After having read Sharon Saxon’s article, “Brindle Salukis? The Saluki world is full of controversy” I felt comment is necessary.
Referring to the comments in the above article concerning genetics and the appearance of brindle in the Silver Fox.
“With each new generation, foxes began to behave more like domestic dogs. But a side effect occurred that he did not expect: the normal pattern of coat color, which had evolved as camouflage in the wild, altered. The foxes developed piebald and brindle patterns, colors never seen in wild foxes”.
While a pattern or color can be masked or hidden, as genetics has proven, this action does not make this pattern or color correct or acceptable within an American Kennel Club purebred dog.
In reading Dr. Sheila Schmutz’s “Saluki Coat Color Study” <http://homepage.usask.ca/~schmutz/SalukiColor.html> a telling story is revealed. When presented with data one has to understand what that data is saying. While the number of samples in the study were limited, the cross section is representative. It remains to be seen how many readers have actually seen and understood some of the data concerning “brindle”. Every chart tells a story. That story can be an eye opener.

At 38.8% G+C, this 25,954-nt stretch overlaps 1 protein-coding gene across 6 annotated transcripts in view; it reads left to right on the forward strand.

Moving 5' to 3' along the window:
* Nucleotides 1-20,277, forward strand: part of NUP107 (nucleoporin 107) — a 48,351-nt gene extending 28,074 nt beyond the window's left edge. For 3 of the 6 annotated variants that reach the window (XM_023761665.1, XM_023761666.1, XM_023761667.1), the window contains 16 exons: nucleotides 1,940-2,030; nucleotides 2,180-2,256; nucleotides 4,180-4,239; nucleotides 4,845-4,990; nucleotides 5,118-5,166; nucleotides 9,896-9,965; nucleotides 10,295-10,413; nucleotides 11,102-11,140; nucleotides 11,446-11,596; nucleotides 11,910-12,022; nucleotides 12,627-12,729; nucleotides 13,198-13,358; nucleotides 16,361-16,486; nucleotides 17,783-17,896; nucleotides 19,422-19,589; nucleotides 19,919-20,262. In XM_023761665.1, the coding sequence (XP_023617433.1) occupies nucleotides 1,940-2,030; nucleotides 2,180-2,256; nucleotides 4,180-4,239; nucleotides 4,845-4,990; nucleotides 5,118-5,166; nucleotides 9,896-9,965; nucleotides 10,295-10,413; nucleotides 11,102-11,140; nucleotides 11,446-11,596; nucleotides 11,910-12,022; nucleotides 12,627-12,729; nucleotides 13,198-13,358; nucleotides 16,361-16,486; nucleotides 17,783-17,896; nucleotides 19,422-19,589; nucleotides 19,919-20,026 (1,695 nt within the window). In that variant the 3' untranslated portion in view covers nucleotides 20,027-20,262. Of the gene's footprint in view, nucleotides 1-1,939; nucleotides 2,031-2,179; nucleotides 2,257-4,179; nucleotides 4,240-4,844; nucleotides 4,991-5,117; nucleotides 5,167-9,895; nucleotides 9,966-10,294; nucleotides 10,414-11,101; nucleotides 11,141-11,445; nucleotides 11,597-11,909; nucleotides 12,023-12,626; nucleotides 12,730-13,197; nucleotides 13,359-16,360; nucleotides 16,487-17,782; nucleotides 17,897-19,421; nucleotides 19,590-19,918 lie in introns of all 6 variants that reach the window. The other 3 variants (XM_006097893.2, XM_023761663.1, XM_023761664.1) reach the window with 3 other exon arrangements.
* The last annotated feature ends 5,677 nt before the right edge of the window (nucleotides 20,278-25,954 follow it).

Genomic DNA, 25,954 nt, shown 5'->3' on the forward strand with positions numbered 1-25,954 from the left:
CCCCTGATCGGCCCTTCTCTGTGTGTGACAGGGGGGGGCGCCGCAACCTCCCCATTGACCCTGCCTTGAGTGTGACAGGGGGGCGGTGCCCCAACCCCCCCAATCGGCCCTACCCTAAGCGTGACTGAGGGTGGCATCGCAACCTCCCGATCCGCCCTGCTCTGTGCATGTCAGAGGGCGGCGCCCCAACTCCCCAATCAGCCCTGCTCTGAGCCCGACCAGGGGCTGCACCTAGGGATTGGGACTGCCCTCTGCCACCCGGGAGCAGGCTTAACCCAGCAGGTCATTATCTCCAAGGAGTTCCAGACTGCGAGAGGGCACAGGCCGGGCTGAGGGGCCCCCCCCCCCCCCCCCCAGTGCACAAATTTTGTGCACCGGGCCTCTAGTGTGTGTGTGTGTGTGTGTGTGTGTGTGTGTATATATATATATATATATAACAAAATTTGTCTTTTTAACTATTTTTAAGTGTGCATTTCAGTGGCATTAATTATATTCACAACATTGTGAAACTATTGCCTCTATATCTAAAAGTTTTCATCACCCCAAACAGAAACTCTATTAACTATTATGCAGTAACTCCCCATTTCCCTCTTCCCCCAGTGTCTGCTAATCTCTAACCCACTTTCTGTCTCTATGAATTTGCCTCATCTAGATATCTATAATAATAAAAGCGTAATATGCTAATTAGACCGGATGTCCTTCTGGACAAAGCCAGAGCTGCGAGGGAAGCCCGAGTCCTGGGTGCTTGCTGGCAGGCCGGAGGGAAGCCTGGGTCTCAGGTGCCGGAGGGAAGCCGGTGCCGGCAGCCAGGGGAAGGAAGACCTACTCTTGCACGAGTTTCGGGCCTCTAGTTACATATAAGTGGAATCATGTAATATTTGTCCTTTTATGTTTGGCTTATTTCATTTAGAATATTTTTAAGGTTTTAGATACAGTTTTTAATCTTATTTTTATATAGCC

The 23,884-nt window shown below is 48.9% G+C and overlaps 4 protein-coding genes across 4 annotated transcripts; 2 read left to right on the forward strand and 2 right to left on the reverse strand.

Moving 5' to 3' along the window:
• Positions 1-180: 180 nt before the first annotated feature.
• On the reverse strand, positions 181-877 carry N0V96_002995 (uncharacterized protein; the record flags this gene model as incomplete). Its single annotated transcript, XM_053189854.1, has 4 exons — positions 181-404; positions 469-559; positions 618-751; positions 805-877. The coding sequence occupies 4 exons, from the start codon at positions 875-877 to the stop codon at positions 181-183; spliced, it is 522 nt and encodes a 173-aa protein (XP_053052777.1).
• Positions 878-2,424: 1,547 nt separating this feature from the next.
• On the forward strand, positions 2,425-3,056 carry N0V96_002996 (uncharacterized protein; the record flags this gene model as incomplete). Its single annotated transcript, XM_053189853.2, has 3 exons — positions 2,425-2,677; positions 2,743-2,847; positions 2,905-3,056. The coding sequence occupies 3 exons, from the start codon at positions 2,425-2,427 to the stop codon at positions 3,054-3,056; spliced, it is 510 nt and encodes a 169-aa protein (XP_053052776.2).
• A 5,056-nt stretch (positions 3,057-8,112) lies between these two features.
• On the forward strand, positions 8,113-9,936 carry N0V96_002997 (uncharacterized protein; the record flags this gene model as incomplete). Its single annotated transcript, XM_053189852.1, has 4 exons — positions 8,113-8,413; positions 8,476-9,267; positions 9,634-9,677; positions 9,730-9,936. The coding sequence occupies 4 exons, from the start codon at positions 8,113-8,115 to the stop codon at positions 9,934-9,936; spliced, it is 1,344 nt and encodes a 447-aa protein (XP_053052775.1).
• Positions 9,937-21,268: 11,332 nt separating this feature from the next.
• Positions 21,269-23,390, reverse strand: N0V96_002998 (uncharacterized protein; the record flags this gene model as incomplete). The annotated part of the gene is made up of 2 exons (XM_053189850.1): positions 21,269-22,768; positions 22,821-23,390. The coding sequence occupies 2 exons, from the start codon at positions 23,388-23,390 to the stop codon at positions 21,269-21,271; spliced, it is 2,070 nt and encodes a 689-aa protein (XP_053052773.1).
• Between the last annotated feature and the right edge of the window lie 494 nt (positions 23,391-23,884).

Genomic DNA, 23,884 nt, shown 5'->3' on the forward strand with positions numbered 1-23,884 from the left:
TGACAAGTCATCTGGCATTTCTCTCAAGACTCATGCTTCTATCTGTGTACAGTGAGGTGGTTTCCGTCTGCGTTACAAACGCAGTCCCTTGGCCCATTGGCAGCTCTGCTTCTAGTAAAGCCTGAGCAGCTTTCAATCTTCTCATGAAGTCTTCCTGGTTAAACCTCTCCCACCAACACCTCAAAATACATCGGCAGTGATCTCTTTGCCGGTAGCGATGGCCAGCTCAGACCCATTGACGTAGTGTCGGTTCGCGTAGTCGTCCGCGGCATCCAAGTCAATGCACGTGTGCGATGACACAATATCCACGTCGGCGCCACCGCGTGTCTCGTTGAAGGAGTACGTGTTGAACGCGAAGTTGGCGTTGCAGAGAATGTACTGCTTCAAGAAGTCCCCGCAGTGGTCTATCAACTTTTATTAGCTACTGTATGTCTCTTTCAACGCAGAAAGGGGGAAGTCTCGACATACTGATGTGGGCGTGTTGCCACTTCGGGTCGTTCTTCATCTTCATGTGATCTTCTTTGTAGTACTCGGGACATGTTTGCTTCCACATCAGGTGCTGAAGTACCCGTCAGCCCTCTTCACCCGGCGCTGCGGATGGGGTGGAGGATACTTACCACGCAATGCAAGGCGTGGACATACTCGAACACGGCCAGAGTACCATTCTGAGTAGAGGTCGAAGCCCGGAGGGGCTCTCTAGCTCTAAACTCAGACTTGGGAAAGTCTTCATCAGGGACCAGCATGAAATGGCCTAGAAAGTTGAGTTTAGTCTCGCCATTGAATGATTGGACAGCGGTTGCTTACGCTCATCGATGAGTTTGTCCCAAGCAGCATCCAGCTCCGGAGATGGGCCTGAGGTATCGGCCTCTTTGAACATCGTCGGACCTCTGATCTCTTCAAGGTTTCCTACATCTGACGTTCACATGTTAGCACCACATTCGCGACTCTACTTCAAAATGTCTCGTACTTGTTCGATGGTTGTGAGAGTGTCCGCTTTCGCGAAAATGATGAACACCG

Because brindle (tiger striped pattern) can appear and does exist in many other breeds, is brindle in, or accepted in, all pure bred dogs? The answer of course is no. Many written standards for pure breeds do not have the brindle pattern listed as an accepted pattern. These standards do not have color disqualifications for brindle and yet you would never see a brindle of that breed. If a brindle Chinese Crested walked into an A.K.C. show ring what would a judge do with it? Brindle is not in that standard nor is there a color disqualification. This brindle Crested could and should be excused for lack of merit. By being brindle this dog is exhibiting Lack of Type. (Type: Sum of qualities that distinguish dogs of one breed (breed type) or dogs from one kennel (kennel type) from others) (American Kennel Club, (2010) Glossary http://www.akc.org/about/glossary.cfm )